Dr. Norell has also curated previous Museum exhibitions Dinosaurs: Ancient Fossils, New Discoveries (May 2005), Mythic Creatures: Dragons, Unicorns and Mermaids (May 2007, with Laurel Kendall and Richard Ellis), and Traveling the Silk Road: Ancient Pathway to the Modern World(November 2009). Recent books include Discovering Dinosaurs (1995), A Nest of Dinosaurs (2000), Unearthing the Dragon (2005), and the coffee-table book The Dinosaur Hunters: The Extraordinary Story of the Men and Women Who Discovered Prehistoric Life, published with co-author Lowell Dingus in 2008. Dr. Norell came to the American Museum of Natural History in 1989 from Yale University, where he was a lecturer in the Department of Biology. In 1988 he earned his Ph.D. in biology from Yale, where, since 1991, he has been Adjunct Assistant Professor of biology.
Serving in various functions, P. Martin Sander has been at the Division of Paleontology of the Steinmann Institute of the University of Bonn since 1990, including over 10 years as the curator of its Goldfuss Museum. After his undergraduate work at the University of Freiburg in Germany, Dr. Sander obtained a Master's degree at the University of Texas at Austin in 1984 and a Ph.D. from the University of Zurich, Switzerland, in 1989. Since then, he has divided his research interests between more traditional work in paleontology such as excavating and studying Triassic marine reptiles around the globe, and a more biological approach to extinct vertebrates, using the microstructure of fossil bone as a clue to life history and evolution, an interest he developed as a postdoctoral scholar in Paris in 1990. An outgrowth of this work was a seminal study on the microstructure of reptilian, including dinosaurian, tooth enamel. A spectacular application was the proof, published in 2006, that similar to the Channel Island mammoth, dinosaurs were subject to island dwarfing. The study of dinosaur life history eventually led to the recognition that the largest of them all, the sauropod dinosaurs, represent a challenge to evolutionary biologists trying to understand their unique body size.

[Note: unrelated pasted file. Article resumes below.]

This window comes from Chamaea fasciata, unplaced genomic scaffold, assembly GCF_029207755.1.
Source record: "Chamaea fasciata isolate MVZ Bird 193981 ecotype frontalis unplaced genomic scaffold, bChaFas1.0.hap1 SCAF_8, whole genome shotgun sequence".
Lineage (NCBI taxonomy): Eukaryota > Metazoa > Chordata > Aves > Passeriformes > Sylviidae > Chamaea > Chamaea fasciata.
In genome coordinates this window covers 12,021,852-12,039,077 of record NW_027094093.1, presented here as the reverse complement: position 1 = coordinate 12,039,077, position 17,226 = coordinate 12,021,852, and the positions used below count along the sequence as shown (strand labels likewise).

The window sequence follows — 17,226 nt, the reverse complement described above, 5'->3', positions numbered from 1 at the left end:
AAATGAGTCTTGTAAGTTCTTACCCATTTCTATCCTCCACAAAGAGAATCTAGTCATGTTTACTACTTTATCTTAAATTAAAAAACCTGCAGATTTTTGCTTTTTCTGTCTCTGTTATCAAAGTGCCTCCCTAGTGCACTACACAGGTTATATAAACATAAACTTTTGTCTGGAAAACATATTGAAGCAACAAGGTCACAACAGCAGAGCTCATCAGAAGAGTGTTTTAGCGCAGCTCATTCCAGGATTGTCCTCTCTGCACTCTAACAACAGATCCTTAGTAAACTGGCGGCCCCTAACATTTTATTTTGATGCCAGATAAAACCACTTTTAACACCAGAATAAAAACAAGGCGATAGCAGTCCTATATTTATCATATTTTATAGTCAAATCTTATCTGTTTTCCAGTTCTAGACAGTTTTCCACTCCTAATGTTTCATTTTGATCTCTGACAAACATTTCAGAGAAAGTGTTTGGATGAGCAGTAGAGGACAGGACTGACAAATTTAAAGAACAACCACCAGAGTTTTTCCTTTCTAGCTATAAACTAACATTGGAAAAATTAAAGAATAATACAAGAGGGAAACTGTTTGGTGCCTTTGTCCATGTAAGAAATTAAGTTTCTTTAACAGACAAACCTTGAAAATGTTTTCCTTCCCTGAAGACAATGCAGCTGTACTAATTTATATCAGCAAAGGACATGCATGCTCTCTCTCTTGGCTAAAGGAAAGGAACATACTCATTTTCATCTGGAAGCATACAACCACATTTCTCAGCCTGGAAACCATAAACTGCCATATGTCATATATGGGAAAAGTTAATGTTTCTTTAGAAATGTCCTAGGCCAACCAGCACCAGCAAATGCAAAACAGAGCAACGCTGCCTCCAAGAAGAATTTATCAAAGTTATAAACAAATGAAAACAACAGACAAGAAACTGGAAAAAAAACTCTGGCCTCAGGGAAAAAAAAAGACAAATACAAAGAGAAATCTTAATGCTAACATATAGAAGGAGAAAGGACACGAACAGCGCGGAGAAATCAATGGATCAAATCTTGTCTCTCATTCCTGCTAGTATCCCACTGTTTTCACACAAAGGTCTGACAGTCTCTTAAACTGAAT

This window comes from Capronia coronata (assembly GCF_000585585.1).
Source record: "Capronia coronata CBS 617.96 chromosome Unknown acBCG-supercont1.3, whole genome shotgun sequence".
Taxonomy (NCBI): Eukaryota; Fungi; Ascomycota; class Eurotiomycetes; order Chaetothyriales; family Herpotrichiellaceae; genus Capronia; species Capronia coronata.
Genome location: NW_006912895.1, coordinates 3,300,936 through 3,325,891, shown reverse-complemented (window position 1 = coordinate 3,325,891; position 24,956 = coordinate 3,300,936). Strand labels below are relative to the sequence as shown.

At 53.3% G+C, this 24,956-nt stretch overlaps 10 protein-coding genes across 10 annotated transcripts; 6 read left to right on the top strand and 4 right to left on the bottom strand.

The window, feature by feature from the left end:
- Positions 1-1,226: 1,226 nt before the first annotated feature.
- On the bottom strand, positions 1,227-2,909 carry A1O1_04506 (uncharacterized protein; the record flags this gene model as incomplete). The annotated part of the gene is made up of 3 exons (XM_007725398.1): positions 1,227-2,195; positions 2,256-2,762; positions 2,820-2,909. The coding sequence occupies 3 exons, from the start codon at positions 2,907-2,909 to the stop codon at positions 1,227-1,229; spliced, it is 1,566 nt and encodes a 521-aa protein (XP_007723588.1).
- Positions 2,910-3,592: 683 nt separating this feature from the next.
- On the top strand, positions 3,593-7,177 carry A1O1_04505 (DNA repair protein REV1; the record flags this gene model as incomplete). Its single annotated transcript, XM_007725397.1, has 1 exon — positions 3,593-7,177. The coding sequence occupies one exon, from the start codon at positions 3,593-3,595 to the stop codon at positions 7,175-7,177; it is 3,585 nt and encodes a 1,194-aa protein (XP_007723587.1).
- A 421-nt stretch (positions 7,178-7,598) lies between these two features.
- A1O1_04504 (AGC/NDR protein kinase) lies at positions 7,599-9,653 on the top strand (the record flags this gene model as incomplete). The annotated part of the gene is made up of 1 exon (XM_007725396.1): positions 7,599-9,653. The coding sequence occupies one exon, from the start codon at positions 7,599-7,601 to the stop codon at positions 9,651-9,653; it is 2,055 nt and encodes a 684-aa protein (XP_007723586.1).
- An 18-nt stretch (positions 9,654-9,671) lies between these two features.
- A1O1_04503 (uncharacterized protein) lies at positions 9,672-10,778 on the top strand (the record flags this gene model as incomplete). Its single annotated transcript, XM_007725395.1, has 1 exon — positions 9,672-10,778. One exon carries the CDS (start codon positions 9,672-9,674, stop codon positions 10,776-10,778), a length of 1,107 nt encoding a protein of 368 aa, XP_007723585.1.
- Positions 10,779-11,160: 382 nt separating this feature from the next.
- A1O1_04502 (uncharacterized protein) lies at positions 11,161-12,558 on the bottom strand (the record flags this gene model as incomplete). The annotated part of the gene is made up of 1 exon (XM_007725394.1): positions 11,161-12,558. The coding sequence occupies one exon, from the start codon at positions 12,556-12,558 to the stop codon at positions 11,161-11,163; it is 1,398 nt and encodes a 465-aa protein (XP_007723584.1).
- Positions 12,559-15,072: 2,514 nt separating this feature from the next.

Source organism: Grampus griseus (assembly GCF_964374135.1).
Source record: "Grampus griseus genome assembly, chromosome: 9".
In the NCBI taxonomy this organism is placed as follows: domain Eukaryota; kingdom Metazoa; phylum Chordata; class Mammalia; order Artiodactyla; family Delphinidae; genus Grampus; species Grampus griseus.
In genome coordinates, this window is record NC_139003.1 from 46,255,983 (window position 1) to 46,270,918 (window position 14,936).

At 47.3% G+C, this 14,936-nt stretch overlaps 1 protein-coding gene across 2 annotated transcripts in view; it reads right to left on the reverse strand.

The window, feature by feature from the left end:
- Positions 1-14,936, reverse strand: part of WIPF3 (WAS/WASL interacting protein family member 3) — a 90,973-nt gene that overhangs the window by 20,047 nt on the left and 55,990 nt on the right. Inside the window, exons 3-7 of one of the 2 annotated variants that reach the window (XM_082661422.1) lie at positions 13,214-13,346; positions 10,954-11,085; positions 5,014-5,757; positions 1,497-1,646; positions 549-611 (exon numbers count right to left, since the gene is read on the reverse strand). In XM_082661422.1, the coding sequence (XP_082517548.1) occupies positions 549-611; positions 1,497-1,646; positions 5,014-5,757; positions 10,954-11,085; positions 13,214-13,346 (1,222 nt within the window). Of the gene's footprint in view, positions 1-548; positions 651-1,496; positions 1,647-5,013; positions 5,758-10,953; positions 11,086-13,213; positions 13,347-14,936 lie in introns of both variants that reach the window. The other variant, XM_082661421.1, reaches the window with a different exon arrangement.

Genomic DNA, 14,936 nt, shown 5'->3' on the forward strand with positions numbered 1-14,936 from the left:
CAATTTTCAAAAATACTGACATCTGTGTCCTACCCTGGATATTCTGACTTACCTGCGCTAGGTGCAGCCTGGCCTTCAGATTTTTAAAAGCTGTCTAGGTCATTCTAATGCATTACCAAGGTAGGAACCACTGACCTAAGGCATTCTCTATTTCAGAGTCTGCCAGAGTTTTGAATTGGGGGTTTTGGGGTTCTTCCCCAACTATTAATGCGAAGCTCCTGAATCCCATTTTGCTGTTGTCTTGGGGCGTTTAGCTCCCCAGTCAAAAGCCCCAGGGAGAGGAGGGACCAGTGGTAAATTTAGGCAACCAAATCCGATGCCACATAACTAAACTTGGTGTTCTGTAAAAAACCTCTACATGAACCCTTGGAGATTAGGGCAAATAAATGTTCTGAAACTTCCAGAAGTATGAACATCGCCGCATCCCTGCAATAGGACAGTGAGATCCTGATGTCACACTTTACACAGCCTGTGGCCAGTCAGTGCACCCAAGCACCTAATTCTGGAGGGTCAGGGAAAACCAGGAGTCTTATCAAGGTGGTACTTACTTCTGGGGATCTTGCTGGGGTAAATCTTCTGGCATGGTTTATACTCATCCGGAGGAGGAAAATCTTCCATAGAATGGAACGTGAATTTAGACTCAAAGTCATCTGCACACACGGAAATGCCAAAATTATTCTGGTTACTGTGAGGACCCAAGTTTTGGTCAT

In 2004, Dr. Sander was able to obtain major funding from the German Research Foundation (DFG) for the study of this topic and since then has headed DFG Research Unit 533 "Biology of the Sauropod Dinosaurs: The Evolution of Gigantism". This research unit has brought together expertise from all over Central Europe on topics as seemingly unrelated as materials science, animal nutrition, and biomechanics to focus on the paleobiological question: What were sauropod dinosaurs like as living animals and how did they get so large? Dr. Sander and his collegues have come to the realization that understanding dinosaur evolution opens up a new perspective on the group we belong to, the mammals. Since 1987, Dr. Sander has authored numerous scientifc papers and books on his research and since 1995 has trained many graduate students at the University of Bonn. He has also served as an external examiner on dissertation committees in many European countries.
His research interest are the major events in the evolution of tetrapod vertebrates and how the fossil record helps us understand them. Martin's specific expertise is the microstructure of dinosaur bone and the diversity and evolution of marine reptiles.